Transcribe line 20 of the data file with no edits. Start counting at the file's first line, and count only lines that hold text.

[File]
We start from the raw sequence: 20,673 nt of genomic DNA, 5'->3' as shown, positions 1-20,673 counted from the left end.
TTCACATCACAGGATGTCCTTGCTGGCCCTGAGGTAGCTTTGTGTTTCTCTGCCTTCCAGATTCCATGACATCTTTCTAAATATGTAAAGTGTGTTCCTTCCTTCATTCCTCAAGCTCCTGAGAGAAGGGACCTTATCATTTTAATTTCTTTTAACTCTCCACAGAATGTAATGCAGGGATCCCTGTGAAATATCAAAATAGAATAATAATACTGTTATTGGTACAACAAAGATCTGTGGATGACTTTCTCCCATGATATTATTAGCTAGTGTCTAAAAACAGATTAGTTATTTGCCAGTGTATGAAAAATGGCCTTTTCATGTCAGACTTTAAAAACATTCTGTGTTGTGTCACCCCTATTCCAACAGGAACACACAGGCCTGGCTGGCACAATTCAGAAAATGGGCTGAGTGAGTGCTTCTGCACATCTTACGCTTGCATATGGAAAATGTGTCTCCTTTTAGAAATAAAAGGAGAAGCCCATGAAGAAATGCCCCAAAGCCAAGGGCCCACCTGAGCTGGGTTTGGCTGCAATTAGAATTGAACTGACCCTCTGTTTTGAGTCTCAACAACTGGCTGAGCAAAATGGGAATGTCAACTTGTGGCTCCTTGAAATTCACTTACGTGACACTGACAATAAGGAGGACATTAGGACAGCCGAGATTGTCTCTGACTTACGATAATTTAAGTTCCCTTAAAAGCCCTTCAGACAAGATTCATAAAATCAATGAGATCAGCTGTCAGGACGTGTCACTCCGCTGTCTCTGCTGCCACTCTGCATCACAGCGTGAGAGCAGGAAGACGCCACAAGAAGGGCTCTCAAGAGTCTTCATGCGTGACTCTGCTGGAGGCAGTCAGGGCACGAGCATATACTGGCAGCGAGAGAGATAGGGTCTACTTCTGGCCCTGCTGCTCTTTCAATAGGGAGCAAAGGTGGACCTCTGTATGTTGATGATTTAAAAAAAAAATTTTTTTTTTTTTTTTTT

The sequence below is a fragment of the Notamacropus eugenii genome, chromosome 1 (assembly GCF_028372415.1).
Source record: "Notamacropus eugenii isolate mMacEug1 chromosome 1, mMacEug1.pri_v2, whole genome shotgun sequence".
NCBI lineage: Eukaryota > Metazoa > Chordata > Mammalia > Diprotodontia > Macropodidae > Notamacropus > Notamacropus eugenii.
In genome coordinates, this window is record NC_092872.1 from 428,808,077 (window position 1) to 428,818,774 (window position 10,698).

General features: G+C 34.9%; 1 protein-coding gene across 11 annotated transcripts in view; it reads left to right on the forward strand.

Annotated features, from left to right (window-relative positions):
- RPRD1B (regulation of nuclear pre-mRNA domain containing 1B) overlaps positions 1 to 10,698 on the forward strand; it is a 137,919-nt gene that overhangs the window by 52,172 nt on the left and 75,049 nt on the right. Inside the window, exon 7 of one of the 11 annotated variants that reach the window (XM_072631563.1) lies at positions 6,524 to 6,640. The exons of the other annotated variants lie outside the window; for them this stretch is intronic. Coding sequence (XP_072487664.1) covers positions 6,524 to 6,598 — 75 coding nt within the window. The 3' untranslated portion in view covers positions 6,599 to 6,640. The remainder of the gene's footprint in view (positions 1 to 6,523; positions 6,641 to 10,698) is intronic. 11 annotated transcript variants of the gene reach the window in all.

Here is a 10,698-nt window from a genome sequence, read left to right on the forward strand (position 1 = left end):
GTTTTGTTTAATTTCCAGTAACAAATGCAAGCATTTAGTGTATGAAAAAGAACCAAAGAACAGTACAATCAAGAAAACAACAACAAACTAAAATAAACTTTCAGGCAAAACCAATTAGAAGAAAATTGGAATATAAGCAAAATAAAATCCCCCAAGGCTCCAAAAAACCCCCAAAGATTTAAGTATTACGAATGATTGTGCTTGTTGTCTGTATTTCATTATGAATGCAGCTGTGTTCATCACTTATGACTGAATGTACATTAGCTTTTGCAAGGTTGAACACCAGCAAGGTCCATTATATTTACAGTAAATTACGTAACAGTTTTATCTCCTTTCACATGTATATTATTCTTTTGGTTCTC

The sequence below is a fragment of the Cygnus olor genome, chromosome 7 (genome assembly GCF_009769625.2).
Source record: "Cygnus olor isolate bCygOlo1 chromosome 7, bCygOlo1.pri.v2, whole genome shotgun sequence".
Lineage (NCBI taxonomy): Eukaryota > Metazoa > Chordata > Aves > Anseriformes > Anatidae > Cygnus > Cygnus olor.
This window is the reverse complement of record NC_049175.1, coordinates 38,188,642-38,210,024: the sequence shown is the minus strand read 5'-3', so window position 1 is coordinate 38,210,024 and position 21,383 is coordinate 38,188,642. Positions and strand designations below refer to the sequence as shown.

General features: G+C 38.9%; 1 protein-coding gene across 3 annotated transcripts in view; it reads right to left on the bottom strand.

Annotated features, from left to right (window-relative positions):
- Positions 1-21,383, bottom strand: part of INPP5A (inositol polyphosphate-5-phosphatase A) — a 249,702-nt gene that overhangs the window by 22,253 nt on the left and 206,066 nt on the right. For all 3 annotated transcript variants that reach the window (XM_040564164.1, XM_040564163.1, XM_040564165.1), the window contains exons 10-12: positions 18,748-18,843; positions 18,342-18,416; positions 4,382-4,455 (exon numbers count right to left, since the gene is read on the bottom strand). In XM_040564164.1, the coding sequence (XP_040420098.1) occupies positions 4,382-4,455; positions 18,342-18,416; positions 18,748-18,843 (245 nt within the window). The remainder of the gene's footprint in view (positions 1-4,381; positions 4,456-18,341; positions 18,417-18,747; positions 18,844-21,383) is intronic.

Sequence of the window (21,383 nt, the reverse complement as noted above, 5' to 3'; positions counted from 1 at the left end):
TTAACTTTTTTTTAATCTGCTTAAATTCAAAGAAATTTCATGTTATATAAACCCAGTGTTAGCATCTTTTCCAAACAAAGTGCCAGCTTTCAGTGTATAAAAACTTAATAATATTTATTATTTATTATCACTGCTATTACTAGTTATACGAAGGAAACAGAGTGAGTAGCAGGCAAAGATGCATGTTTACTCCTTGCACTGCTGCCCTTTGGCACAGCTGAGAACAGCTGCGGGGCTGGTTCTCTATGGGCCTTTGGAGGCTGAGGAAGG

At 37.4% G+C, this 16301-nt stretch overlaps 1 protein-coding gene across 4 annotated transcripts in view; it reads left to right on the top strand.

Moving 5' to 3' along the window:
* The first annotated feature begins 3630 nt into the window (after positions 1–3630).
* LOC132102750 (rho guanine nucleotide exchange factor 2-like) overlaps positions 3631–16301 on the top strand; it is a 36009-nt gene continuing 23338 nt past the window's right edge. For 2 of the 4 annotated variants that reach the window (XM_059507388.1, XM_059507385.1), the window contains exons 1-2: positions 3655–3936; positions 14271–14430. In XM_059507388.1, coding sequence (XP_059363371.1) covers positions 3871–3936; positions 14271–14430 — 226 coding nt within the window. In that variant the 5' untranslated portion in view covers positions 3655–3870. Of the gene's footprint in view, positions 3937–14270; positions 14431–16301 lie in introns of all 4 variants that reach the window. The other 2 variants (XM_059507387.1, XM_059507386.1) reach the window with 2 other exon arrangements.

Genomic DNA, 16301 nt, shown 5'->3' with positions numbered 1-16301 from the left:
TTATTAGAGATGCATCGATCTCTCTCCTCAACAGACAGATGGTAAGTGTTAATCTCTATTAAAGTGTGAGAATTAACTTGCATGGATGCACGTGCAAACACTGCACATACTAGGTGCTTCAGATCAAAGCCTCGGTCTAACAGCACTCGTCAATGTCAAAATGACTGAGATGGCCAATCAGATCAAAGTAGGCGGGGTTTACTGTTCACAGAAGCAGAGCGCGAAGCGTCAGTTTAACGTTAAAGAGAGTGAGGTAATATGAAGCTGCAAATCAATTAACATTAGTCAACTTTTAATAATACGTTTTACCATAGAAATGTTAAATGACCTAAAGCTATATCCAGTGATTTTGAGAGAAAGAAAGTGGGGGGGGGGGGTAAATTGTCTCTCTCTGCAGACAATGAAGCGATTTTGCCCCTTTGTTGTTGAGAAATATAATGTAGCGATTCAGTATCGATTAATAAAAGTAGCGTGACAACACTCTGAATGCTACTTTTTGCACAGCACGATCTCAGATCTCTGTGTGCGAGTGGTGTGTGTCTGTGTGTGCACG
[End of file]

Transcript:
TTAACTTTTTTTTAATCTGCTTAAATTCAAAGAAATTTCATGTTATATAAACCCAGTGTTAGCATCTTTTCCAAACAAAGTGCCAGCTTTCAGTGTATAAAAACTTAATAATATTTATTATTTATTATCACTGCTATTACTAGTTATACGAAGGAAACAGAGTGAGTAGCAGGCAAAGATGCATGTTTACTCCTTGCACTGCTGCCCTTTGGCACAGCTGAGAACAGCTGCGGGGCTGGTTCTCTATGGGCCTTTGGAGGCTGAGGAAGG